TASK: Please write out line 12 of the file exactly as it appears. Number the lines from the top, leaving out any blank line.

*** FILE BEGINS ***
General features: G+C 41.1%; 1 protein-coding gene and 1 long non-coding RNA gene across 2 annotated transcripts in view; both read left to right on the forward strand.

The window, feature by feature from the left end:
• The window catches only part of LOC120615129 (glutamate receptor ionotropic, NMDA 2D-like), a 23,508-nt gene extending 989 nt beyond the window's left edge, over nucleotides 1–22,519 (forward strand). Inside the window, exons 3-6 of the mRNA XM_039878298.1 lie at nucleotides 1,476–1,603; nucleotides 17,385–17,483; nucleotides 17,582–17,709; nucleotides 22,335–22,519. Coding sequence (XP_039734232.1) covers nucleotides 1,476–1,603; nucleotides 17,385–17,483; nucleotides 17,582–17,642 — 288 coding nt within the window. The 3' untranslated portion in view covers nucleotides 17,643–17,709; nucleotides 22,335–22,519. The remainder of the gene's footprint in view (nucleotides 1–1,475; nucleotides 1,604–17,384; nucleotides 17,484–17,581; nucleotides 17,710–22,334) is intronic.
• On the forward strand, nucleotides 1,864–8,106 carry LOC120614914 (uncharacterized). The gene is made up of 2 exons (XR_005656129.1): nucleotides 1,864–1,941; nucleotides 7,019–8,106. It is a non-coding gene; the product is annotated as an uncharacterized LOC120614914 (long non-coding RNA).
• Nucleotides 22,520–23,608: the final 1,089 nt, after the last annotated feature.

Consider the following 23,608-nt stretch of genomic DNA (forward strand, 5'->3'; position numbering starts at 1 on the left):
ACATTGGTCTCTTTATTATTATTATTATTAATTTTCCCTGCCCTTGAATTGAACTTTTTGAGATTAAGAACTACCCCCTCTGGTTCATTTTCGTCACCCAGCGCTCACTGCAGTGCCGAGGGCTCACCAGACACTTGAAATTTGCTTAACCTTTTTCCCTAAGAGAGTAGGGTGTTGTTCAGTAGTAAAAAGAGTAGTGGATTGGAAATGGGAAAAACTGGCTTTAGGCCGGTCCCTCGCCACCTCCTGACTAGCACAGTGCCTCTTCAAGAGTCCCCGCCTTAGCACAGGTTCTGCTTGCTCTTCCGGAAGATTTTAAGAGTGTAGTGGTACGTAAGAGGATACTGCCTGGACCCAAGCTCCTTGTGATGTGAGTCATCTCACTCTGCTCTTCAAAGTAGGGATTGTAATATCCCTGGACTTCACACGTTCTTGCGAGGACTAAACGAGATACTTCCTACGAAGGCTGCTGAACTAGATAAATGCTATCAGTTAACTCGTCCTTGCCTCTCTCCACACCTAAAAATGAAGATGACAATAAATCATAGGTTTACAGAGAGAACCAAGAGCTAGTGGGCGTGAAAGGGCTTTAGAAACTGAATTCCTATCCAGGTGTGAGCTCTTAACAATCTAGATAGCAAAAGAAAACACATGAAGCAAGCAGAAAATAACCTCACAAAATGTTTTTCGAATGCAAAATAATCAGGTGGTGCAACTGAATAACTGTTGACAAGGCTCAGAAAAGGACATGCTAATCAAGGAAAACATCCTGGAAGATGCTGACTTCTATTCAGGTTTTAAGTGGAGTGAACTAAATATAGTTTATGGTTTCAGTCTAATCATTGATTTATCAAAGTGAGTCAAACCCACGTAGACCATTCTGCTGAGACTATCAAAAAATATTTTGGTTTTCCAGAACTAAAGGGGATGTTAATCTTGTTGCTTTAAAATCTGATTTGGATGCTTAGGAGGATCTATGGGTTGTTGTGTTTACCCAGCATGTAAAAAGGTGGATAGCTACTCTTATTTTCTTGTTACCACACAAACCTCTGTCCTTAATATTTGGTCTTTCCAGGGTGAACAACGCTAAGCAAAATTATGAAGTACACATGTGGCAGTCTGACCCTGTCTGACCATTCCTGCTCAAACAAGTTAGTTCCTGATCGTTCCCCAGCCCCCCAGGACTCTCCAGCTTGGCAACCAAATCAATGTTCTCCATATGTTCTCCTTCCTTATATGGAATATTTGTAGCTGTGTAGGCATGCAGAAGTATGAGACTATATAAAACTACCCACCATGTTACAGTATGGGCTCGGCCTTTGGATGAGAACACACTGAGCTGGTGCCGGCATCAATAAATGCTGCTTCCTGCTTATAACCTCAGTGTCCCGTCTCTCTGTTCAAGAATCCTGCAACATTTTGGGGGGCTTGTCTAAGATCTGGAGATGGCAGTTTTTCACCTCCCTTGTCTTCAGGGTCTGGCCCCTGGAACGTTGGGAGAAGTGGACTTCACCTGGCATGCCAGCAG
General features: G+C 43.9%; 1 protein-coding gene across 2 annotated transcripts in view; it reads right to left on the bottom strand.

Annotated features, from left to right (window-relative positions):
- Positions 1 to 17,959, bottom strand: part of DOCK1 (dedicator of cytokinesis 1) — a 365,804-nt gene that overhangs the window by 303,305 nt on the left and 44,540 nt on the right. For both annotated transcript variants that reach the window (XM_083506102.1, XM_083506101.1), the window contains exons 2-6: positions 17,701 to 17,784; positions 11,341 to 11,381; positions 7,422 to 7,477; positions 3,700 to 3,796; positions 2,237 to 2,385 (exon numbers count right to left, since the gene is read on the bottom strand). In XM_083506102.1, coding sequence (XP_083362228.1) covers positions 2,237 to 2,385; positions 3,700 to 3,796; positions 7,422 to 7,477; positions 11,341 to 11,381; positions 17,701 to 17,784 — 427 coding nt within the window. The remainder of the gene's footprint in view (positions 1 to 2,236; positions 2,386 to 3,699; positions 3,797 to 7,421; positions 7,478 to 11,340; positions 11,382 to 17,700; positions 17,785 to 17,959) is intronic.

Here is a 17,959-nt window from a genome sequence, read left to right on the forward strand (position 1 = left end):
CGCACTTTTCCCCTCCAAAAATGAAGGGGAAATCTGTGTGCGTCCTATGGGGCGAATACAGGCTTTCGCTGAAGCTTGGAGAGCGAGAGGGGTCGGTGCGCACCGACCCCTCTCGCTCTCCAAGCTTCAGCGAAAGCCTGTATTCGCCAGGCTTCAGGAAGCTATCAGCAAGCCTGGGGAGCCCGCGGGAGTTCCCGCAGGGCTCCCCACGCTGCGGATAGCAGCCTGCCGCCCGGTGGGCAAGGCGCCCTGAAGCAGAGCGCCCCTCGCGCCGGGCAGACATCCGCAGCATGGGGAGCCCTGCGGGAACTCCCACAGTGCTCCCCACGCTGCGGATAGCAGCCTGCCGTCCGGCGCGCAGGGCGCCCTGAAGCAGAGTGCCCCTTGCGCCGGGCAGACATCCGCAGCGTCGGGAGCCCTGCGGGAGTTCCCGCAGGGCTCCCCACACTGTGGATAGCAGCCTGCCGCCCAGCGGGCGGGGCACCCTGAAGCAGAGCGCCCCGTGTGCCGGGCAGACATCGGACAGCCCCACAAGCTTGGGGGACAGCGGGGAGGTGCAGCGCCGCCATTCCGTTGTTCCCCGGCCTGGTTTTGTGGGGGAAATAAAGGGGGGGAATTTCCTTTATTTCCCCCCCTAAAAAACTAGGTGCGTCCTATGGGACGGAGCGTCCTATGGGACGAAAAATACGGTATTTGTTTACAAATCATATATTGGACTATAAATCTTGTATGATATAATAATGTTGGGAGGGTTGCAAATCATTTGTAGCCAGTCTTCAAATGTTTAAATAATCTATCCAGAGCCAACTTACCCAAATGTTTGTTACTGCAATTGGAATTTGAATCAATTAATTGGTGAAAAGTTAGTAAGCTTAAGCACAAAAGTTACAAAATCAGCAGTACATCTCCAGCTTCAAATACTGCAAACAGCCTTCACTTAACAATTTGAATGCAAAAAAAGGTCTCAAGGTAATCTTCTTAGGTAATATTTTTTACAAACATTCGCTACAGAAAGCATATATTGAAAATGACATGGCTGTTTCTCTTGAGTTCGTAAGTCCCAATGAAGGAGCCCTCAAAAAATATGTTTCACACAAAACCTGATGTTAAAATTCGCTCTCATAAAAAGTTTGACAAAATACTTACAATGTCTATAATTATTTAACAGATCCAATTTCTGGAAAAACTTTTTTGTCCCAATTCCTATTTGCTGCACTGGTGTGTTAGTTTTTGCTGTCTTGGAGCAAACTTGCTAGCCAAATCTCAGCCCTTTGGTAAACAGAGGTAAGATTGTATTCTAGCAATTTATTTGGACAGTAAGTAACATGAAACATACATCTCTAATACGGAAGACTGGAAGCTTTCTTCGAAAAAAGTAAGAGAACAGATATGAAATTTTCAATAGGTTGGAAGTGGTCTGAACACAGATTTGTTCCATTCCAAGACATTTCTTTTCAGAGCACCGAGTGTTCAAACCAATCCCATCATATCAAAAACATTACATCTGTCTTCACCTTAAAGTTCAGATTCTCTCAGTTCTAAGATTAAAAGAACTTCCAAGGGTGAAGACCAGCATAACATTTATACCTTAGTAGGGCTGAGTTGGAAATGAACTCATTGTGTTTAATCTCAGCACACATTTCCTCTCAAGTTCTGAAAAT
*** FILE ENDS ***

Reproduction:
CGCACTTTTCCCCTCCAAAAATGAAGGGGAAATCTGTGTGCGTCCTATGGGGCGAATACAGGCTTTCGCTGAAGCTTGGAGAGCGAGAGGGGTCGGTGCGCACCGACCCCTCTCGCTCTCCAAGCTTCAGCGAAAGCCTGTATTCGCCAGGCTTCAGGAAGCTATCAGCAAGCCTGGGGAGCCCGCGGGAGTTCCCGCAGGGCTCCCCACGCTGCGGATAGCAGCCTGCCGCCCGGTGGGCAAGGCGCCCTGAAGCAGAGCGCCCCTCGCGCCGGGCAGACATCCGCAGCATGGGGAGCCCTGCGGGAACTCCCACAGTGCTCCCCACGCTGCGGATAGCAGCCTGCCGTCCGGCGCGCAGGGCGCCCTGAAGCAGAGTGCCCCTTGCGCCGGGCAGACATCCGCAGCGTCGGGAGCCCTGCGGGAGTTCCCGCAGGGCTCCCCACACTGTGGATAGCAGCCTGCCGCCCAGCGGGCGGGGCACCCTGAAGCAGAGCGCCCCGTGTGCCGGGCAGACATCGGACAGCCCCACAAGCTTGGGGGACAGCGGGGAGGTGCAGCGCCGCCATTCCGTTGTTCCCCGGCCTGGTTTTGTGGGGGAAATAAAGGGGGGGAATTTCCTTTATTTCCCCCCCTAAAAAACTAGGTGCGTCCTATGGGACGGAGCGTCCTATGGGACGAAAAATACGGTATTTGTTTACAAATCATATATTGGACTATAAATCTTGTATGATATAATAATGTTGGGAGGGTTGCAAATCATTTGTAGCCAGTCTTCAAATGTTTAAATAATCTATCCAGAGCCAACTTACCCAAATGTTTGTTACTGCAATTGGAATTTGAATCAATTAATTGGTGAAAAGTTAGTAAGCTTAAGCACAAAAGTTACAAAATCAGCAGTACATCTCCAGCTTCAAATACTGCAAACAGCCTTCACTTAACAATTTGAATGCAAAAAAAGGTCTCAAGGTAATCTTCTTAGGTAATATTTTTTACAAACATTCGCTACAGAAAGCATATATTGAAAATGACATGGCTGTTTCTCTTGAGTTCGTAAGTCCCAATGAAGGAGCCCTCAAAAAATATGTTTCACACAAAACCTGATGTTAAAATTCGCTCTCATAAAAAGTTTGACAAAATACTTACAATGTCTATAATTATTTAACAGATCCAATTTCTGGAAAAACTTTTTTGTCCCAATTCCTATTTGCTGCACTGGTGTGTTAGTTTTTGCTGTCTTGGAGCAAACTTGCTAGCCAAATCTCAGCCCTTTGGTAAACAGAGGTAAGATTGTATTCTAGCAATTTATTTGGACAGTAAGTAACATGAAACATACATCTCTAATACGGAAGACTGGAAGCTTTCTTCGAAAAAAGTAAGAGAACAGATATGAAATTTTCAATAGGTTGGAAGTGGTCTGAACACAGATTTGTTCCATTCCAAGACATTTCTTTTCAGAGCACCGAGTGTTCAAACCAATCCCATCATATCAAAAACATTACATCTGTCTTCACCTTAAAGTTCAGATTCTCTCAGTTCTAAGATTAAAAGAACTTCCAAGGGTGAAGACCAGCATAACATTTATACCTTAGTAGGGCTGAGTTGGAAATGAACTCATTGTGTTTAATCTCAGCACACATTTCCTCTCAAGTTCTGAAAAT